Correct and improve badges not adhering to style guidelines
- Make corrections to non-compliant badge artwork and push changes
- Identify artwork that could use improvement to elevate standard of design
- Success metric:
- Option A: More contributors helping with these tasks
- Option B: More / all pushed badges adhere to style guidelines
This goal has a best case and worst case scenario.
Best case, we define a set of criteria for why existing badges don't adhere to the style guideline and why. We come up with a template in the hackfest we can reuse and apply for future scenarios to make "good first issue"-type of tickets. These would be great entry-level tasks for a new contributor to get their feet wet. Ideally, we can drive these corrections through new tickets filed for each badge with incorrect artwork.
Worst case, the corrections are made manually at the hackfest and pushed live then. If this scenario happens, this does provide a benefit of being a "practice run" of a new workflow and offers 1x1 mentorship for all core contributors to practice different roles (e.g. learning how to make a small correction to a badge in Inkscape, how to make a pull request to update badge artwork in Pagure).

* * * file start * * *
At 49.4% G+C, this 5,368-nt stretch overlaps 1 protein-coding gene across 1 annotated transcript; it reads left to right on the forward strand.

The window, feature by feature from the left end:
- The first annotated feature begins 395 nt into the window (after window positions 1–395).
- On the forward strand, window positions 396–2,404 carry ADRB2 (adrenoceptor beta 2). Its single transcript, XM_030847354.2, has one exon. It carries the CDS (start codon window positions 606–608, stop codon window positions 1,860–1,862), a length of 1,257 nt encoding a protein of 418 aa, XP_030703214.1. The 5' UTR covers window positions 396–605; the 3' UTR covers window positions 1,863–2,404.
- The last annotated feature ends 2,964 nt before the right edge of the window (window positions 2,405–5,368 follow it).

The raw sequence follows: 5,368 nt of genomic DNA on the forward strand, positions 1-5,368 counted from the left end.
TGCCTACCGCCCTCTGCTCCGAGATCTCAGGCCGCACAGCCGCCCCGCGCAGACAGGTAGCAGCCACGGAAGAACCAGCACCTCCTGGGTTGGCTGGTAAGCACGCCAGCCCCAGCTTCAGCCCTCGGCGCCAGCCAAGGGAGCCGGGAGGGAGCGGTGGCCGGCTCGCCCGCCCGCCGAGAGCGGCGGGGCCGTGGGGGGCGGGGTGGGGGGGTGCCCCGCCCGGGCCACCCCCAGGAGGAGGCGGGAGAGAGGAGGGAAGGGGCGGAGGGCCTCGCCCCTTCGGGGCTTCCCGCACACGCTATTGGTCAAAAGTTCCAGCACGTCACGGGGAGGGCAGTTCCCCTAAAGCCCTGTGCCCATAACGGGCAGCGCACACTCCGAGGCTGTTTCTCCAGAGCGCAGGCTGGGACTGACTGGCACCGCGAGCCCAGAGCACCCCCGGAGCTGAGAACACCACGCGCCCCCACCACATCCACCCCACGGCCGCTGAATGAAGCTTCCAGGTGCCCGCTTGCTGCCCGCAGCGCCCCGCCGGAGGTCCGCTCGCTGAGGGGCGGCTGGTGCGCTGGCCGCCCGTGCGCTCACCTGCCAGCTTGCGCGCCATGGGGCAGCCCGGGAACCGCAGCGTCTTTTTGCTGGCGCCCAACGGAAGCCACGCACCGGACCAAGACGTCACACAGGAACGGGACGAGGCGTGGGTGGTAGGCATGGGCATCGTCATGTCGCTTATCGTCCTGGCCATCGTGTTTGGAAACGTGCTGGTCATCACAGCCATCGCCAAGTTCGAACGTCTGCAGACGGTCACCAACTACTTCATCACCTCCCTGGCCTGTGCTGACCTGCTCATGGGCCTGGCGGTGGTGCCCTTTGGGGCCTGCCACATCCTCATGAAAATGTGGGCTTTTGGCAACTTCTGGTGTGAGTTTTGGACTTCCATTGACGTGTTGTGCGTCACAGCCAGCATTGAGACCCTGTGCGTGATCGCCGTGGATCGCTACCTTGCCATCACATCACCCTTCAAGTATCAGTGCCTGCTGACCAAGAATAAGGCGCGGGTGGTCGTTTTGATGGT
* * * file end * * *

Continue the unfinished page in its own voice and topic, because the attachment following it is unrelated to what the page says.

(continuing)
With either option, the end result is that our published badges better adhere to the style guide. The Fedora brand is better represented and the themes of Fedora Badges are clear to new designers. When fewer mistakes are out in the wild, it also makes it easier for new contributors to avoid making mistakes by copying an existing badge's artwork.
Determining badge policy for what gets badge-ified and what doesn’t